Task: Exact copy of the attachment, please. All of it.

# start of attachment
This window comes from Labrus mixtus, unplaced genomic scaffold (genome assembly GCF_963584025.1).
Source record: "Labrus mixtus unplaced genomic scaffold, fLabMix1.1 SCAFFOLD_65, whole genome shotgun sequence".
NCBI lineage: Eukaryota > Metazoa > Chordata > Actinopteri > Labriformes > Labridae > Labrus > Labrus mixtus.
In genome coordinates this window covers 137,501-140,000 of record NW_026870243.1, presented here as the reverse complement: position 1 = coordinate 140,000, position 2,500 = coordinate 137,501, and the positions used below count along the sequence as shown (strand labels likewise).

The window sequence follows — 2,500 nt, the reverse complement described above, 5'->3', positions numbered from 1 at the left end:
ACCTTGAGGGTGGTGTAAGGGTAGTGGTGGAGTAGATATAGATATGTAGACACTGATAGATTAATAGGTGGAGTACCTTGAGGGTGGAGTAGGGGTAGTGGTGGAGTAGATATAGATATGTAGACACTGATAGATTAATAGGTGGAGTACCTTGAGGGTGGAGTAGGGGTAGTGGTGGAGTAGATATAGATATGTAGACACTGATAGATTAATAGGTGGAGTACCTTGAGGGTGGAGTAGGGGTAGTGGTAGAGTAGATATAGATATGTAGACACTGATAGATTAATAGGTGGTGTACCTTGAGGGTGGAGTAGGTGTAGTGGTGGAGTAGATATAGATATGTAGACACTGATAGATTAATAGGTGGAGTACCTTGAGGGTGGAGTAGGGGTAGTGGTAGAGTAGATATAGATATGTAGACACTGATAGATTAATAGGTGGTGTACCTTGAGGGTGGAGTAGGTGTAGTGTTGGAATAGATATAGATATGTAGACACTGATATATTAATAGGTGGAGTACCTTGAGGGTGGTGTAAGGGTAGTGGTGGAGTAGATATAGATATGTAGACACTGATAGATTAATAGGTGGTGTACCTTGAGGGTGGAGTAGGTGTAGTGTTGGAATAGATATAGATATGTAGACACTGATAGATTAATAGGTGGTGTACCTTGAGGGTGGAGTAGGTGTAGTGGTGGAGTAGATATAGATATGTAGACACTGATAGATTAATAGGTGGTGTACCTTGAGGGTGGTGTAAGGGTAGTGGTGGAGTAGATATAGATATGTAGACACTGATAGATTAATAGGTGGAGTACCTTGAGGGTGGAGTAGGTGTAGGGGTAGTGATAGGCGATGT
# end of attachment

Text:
This window comes from Labrus mixtus, unplaced genomic scaffold (genome assembly GCF_963584025.1).
Source record: "Labrus mixtus unplaced genomic scaffold, fLabMix1.1 SCAFFOLD_65, whole genome shotgun sequence".
NCBI lineage: Eukaryota > Metazoa > Chordata > Actinopteri > Labriformes > Labridae > Labrus > Labrus mixtus.
In genome coordinates this window covers 137,501-140,000 of record NW_026870243.1, presented here as the reverse complement: position 1 = coordinate 140,000, position 2,500 = coordinate 137,501, and the positions used below count along the sequence as shown (strand labels likewise).

The window sequence follows — 2,500 nt, the reverse complement described above, 5'->3', positions numbered from 1 at the left end:
ACCTTGAGGGTGGTGTAAGGGTAGTGGTGGAGTAGATATAGATATGTAGACACTGATAGATTAATAGGTGGAGTACCTTGAGGGTGGAGTAGGGGTAGTGGTGGAGTAGATATAGATATGTAGACACTGATAGATTAATAGGTGGAGTACCTTGAGGGTGGAGTAGGGGTAGTGGTGGAGTAGATATAGATATGTAGACACTGATAGATTAATAGGTGGAGTACCTTGAGGGTGGAGTAGGGGTAGTGGTAGAGTAGATATAGATATGTAGACACTGATAGATTAATAGGTGGTGTACCTTGAGGGTGGAGTAGGTGTAGTGGTGGAGTAGATATAGATATGTAGACACTGATAGATTAATAGGTGGAGTACCTTGAGGGTGGAGTAGGGGTAGTGGTAGAGTAGATATAGATATGTAGACACTGATAGATTAATAGGTGGTGTACCTTGAGGGTGGAGTAGGTGTAGTGTTGGAATAGATATAGATATGTAGACACTGATATATTAATAGGTGGAGTACCTTGAGGGTGGTGTAAGGGTAGTGGTGGAGTAGATATAGATATGTAGACACTGATAGATTAATAGGTGGTGTACCTTGAGGGTGGAGTAGGTGTAGTGTTGGAATAGATATAGATATGTAGACACTGATAGATTAATAGGTGGTGTACCTTGAGGGTGGAGTAGGTGTAGTGGTGGAGTAGATATAGATATGTAGACACTGATAGATTAATAGGTGGTGTACCTTGAGGGTGGTGTAAGGGTAGTGGTGGAGTAGATATAGATATGTAGACACTGATAGATTAATAGGTGGAGTACCTTGAGGGTGGAGTAGGTGTAGGGGTAGTGATAGGCGATGT